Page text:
This morning we all woke up 30 minutes before we needed to leave the house to be on time to work – me by foot, Seth dropping off the kids in between home and work. In an ideal world, 30 minutes would have been plenty of time for all of us to get ready, dressed and out of the door – maybe even on a typical Thursday or Friday, when we start to hit our morning routine stride – but not today. After a 4-day weekend filled with lots of traveling, lots of family, lots of friends, lots of food and lots of fun I think we’d actually be lucky if being on time was our only challenge this morning. And turns out, we’re not that lucky.

After rushing around the house trying to get ourselves ready, I was cutting it close to being able to walk to the office and make it on time. I went into the playroom where the boys were playing (aka wrestling), both still in their pajamas.

“Matty, can I have a kiss? I have to go to work.”
“But, Mom, no! You can’t! I have to drive you.”
“No, I’m going to walk. Please come give me a hug.”
“MOM. You can’t walk?! There are bugs out there!”
“Matty.”
“But Mooooom. THE BUGS!”
“Matty, it’s healthy to walk.”
“Ugh. Mom. Can you open this?”
“Matty, let’s go get dressed.”

Once I got Matty dressed (in both his outfit and his dragon cape) while listening to Abbott scream “no!” 265 times from the living room while Seth attempted to get him dressed and looked at the clock, I gave in to the fact that I wasn’t walking. We gathered all of our bags and all of our jackets and all of the other miscellaneous items, we headed outside. I had my bag on my shoulder and my phone in my hand as I followed closely behind Matty, his dragon cape flowing in the wind, recording a Snapchat video of his Monday morning spirit. Seth had jackets and Abbott in his arms and like a well-oiled machine, we both inserted our respective child into their car seat, closed the doors, took our seats in the front of the car and headed down the street.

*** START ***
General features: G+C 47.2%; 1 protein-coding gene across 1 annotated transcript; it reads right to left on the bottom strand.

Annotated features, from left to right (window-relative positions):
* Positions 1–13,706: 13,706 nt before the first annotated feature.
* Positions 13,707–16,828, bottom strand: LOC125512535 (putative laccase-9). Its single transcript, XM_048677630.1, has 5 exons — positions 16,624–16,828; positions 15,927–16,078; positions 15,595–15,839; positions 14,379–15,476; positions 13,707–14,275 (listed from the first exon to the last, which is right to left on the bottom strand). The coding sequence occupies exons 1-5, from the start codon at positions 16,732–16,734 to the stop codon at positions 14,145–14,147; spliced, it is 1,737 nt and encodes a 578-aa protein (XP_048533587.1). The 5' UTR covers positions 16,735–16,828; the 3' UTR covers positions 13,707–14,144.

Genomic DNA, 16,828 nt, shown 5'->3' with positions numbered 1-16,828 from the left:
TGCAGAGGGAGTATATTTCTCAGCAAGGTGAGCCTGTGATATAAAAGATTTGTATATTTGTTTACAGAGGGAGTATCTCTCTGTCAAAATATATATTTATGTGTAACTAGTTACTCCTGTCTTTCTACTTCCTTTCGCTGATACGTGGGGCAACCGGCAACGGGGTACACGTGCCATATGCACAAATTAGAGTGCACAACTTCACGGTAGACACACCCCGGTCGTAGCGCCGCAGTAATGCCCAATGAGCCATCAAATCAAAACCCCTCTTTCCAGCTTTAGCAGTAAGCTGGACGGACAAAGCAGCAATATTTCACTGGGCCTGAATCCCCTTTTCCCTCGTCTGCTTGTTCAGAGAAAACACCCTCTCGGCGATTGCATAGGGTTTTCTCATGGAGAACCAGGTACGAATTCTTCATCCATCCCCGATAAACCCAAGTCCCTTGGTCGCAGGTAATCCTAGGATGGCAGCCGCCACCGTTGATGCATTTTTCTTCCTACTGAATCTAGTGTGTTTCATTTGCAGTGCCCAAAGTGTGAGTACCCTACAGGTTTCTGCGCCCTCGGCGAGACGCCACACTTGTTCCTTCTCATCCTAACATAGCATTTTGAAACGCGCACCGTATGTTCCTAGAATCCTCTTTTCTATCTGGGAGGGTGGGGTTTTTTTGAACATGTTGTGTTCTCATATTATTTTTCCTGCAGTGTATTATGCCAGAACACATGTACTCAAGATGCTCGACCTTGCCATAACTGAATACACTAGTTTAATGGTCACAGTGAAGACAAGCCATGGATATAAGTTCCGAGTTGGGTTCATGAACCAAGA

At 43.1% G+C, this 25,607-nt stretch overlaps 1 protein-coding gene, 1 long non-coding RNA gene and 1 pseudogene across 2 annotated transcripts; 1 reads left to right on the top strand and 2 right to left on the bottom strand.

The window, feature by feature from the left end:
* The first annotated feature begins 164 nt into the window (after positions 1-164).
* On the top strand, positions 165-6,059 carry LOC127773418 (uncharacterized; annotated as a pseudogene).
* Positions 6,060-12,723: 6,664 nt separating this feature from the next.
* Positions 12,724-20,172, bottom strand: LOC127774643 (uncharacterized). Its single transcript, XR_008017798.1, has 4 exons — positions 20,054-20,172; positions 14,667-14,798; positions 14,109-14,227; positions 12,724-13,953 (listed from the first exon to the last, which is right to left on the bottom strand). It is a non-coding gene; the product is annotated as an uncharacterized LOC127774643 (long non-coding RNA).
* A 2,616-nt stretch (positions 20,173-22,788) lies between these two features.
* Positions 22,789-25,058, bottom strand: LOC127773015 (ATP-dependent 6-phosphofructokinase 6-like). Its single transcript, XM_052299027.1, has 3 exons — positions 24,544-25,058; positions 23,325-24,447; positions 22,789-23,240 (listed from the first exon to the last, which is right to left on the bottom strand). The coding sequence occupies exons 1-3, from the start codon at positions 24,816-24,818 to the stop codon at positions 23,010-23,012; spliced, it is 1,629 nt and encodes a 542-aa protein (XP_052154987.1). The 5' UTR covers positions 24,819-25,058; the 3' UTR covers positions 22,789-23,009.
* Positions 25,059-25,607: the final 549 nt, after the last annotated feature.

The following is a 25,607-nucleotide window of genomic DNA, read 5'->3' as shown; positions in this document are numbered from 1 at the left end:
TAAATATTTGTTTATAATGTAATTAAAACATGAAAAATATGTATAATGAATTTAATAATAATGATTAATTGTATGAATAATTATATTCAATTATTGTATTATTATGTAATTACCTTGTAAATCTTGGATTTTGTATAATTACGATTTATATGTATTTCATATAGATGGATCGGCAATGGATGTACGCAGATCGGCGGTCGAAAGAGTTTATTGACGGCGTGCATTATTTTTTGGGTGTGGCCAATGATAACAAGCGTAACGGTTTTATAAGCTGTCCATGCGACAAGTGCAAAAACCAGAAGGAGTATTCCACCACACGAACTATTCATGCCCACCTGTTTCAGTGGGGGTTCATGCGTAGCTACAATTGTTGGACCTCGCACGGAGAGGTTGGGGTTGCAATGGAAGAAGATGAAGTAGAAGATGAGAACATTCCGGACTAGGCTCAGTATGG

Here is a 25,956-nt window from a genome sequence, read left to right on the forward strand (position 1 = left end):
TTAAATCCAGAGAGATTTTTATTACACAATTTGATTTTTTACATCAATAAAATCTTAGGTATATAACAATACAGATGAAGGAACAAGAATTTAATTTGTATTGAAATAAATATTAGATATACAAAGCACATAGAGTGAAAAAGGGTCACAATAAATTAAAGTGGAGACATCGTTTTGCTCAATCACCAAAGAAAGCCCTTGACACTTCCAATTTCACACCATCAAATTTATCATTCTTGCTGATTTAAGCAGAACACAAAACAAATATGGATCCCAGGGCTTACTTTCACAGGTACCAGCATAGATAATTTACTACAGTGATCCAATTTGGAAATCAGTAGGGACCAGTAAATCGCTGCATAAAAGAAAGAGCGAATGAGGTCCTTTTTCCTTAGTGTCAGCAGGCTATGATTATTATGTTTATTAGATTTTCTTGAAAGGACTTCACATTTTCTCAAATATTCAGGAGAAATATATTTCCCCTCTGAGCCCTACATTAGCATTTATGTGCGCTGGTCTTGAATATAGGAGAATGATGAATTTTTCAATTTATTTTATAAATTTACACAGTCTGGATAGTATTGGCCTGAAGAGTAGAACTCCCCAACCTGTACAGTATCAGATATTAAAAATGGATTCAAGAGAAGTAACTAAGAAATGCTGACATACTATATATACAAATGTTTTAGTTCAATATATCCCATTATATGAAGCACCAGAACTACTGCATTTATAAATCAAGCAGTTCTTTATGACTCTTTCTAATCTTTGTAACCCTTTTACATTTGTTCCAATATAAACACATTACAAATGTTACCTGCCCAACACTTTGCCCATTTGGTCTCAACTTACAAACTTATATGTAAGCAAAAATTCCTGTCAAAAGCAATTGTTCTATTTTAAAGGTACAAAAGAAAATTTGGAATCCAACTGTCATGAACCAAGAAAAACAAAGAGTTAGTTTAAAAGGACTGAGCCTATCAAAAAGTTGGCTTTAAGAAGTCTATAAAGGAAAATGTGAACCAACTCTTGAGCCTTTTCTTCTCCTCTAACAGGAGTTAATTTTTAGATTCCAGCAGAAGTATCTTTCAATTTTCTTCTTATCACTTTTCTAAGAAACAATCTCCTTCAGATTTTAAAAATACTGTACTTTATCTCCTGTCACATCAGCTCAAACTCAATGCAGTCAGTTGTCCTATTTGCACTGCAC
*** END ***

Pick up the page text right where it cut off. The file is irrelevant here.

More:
Two blocks later we pulled onto the the busiest and most impossible street in Omaha. Dodge is a five lane street with a middle lane that sometimes carries east-bound traffic and sometimes carries west-bound traffic, depending on the time of day; there are signs every 20 feet telling you not to turn across traffic but everyone does and there are always wrecks. It’s basically a free for all and simply the worst. A block later, there was a bang on the roof and then the back of our car. Seth and I looked at each other. Just as I was about to ask him what the sound was, he beat me with a better question.

“Did you leave something on the top of the car?”

I stared at him. He stared at me.

“Fuck. My phone!” I turned around just in time to see my iPhone bouncing like a rubber ball between the traffic behind us. Fuck. Fuck. Fuck. Fuck.

“Jesus, Megan, you are such a Monday. Here, I’ll turn around here.”
“Ugh, ok. Fuck.”
“You never know, maybe it’ll be fine. But Jesus Christ.”

We pulled into this company parking lot and Seth pulled up to a stop sign on the side street and without saying anything I got out of the car. Cars and trucks flew by, blowing my cardigan and my hair with them, as I walked up and down the sidewalk staring into traffic like a GD basket case. Just as I started to give up hope, I saw a flattened box of camels and thought it was my phone and then I permanently gave up hope and got back in the car.

“Nothing?”
“I didn’t see it. Maybe it’s up that way.”

We waited at the stop sign while Matty asked 24098 questions: Mom, where’s your phone? Mom, what are you doing? Mom, why did you have to go out there? Mom, do you have it? Mom, did you see that car? Mom, what is it? Mom? Mom? Mom, did you lose your phone? Mom, are we going to get it? 

When we were finally able to pull back onto the busy street, Seth and I squinted in the sun looking for any sign of my phone. Then I spotted it. Face down, two lanes over, underneath traffic going the opposite way. Fucking great. Seth pulled off of the road, made a U-turn and turned back around. When the light turned green, we pulled out slowly into the intersection. With our eyes fixated on the road we mumbled things to each other about where we thought the phone was – neither of us really paying attention.

“RIGHT THERE!” I grabbed the door handle and prepared to snatch the phone up quickly. I opened my door, the car still moving only to realize the phone was just out of reach. With all of the grace I could muster I stuck one leg out of the car, grabbed the phone and landed firmly back in the car swiftly shutting the door behind me.

“Is it a goner?” Seth’s voice was not hopeful.

We were both eager to see the damage. I turned the phone over, pressed the Home button and watched the screen light up. And just as clear and perfect as it had been before I set my phone on top of the car was the Snapchat video of Matty running down the sidewalk, his dragon cape flying in the wind with the words “Happy Monday” typed across the screen, playing on repeat.

Happy fucking Monday, indeed.